Marketing Tactic Considerations:

Based on the overwhelming use of search engines by potential customers in this phase; search engine campaigns (both paid and unpaid) should be considered to ensure you are visible when individuals are searching by keywords. You should also continue to consider

e-newsletter campaigns to targeted prospects and customers and targeted banner advertising on industry portals and b2b sites to ensure your message is getting in front of individuals using these resources to find solutions to their problems and answers to their research questions. These types of tactics are more often associated with the term “pull marketing”; as you are attempting to pull and attract “web surfers” to your website when they have a need vs. “pushing” your message to them and trying to stimulate a need.

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Understanding the Buying Process Online, Part II: Curiosity & Awareness

In a posting last week, I described the buying process online. In that post, I mentioned that it’s important to remember that when we evaluate our marketing strategies and tactics; it’s critical to remember that new client acquisitions (new sales) are generally the outcome of multiple influences over time. I also made reference to maximizing your visibility to your target customers during all aspects of the buy cycle.

In this week’s post – we’ll review the earliest phase of the buy-cycle; curiosity and awareness.

From a sales & marketing perspective, being discovered as early in the buying process as possible is critical.

Buy-Cycle Phase 1: Curiosity & Awareness

Since the primary goal of most overall marketing campaigns is to eventually create new customers; getting these potential customers to think of you first when they need to satisfy a need, want or desire should be among the target outcomes of any marketing campaign. Generally referred to as “exposure”; creating curiosity or general awareness about what your company does or offers provides familiarity to those that have not yet discovered you or visited your website. The overarching idea is that when a person needs to satisfy a need, want or desire they remember your name or your site and visit you directly. A strong curiosity or awareness component of any marketing campaign will keep your company in the minds of people who might not be ready to act now, but who might take action down the road.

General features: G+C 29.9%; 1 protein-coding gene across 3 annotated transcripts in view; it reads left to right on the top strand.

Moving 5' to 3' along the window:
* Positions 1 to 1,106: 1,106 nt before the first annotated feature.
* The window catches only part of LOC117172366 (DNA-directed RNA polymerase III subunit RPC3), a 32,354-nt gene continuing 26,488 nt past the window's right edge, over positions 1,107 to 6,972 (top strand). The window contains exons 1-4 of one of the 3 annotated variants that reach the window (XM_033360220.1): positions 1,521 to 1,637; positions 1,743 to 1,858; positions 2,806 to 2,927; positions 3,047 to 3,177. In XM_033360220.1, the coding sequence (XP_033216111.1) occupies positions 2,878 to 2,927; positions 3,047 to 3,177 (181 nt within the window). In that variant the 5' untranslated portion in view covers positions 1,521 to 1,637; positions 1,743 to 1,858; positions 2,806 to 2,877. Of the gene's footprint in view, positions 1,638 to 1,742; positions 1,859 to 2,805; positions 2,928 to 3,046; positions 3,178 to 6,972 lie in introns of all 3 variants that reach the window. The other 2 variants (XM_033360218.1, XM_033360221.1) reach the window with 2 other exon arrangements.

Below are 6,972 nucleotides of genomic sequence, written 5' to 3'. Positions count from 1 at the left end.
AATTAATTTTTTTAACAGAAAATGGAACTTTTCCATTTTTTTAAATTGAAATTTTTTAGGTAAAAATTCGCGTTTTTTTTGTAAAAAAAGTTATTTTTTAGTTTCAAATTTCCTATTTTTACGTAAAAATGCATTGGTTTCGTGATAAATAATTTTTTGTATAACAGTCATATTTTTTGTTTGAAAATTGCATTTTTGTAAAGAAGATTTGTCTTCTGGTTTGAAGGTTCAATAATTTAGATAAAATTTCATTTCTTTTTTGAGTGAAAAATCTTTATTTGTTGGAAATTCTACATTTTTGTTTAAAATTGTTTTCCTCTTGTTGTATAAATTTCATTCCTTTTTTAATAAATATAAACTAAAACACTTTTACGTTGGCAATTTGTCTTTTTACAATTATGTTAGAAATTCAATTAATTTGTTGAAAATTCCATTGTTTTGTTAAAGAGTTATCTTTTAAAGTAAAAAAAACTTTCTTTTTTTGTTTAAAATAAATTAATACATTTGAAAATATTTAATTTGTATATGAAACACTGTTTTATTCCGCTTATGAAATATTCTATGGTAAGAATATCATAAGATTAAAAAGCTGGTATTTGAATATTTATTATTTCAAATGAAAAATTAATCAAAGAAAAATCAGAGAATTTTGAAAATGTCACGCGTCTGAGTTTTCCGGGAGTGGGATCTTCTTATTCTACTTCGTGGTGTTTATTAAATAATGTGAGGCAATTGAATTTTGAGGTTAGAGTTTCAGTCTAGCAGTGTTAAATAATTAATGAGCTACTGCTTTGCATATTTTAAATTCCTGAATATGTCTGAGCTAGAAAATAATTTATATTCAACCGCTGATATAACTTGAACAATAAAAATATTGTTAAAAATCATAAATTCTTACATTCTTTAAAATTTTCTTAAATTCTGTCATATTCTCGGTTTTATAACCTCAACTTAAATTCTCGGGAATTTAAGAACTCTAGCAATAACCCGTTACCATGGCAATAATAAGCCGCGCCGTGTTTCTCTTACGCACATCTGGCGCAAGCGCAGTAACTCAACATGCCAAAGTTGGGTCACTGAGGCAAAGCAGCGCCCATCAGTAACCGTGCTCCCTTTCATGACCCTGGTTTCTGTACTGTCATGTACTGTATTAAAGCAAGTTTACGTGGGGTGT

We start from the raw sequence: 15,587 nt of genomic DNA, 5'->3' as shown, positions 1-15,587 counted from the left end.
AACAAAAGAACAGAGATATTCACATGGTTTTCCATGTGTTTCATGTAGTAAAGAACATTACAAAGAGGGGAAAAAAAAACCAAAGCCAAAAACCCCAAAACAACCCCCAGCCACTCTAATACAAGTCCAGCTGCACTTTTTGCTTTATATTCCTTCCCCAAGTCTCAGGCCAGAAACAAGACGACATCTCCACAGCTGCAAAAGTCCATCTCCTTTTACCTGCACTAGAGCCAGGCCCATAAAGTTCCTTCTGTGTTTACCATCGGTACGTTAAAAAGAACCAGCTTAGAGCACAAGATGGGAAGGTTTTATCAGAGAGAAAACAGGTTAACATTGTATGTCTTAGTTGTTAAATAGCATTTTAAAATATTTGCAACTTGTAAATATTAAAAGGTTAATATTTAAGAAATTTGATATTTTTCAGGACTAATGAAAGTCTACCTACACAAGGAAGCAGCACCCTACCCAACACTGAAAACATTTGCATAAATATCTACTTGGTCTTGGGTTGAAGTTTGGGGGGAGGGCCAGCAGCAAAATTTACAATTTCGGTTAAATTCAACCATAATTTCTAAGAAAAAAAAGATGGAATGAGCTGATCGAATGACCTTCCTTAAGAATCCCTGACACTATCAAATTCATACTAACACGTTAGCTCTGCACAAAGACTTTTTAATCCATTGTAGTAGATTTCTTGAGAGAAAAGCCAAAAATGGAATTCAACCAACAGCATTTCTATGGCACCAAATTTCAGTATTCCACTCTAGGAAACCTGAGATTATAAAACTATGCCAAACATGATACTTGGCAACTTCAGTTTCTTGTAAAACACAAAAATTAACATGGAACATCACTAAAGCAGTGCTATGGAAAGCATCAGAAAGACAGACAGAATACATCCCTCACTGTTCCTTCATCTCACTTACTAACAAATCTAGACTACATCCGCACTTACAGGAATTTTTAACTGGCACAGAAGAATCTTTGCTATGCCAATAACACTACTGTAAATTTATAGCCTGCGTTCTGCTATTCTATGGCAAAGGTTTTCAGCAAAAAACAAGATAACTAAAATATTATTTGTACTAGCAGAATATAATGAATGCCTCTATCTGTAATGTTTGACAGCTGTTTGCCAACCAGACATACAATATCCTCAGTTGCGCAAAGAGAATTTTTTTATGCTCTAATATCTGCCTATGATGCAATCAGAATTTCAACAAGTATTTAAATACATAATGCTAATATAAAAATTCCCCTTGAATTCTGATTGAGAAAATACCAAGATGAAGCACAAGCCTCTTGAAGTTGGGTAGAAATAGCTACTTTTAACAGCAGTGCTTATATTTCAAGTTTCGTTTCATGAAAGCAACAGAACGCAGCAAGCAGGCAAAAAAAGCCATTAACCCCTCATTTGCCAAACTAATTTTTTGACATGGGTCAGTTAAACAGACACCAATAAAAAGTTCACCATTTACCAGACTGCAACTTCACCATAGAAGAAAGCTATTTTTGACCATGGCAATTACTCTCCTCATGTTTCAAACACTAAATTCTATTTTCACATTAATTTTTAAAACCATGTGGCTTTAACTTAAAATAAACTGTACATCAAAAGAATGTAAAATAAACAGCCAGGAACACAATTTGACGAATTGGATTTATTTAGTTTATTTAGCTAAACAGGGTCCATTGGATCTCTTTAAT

As a prospective customer first becomes aware of your company and / or your offerings, they might be curious as to what else you can do or whether your company or your solutions or products can do everything they need for the price they can afford or in the time frame they require. At this stage, your organization is in good position to be one of the top of mind vendors for your potential customer; but you still potentially have a knowledge and / or a credibility gap with the potential customer.

The best thing any organization can do at this stage is to build a bridge across the knowledge or credibility gap. The bridge is as simple as providing something of value as soon as possible to your potential customer. More times than not, that “something of value” will be in the form of sharing information that the company has and the prospect does not. In other words, your goal at this stage is continue to educate. This education can take shape in numerous ways that provide value to your potential customers: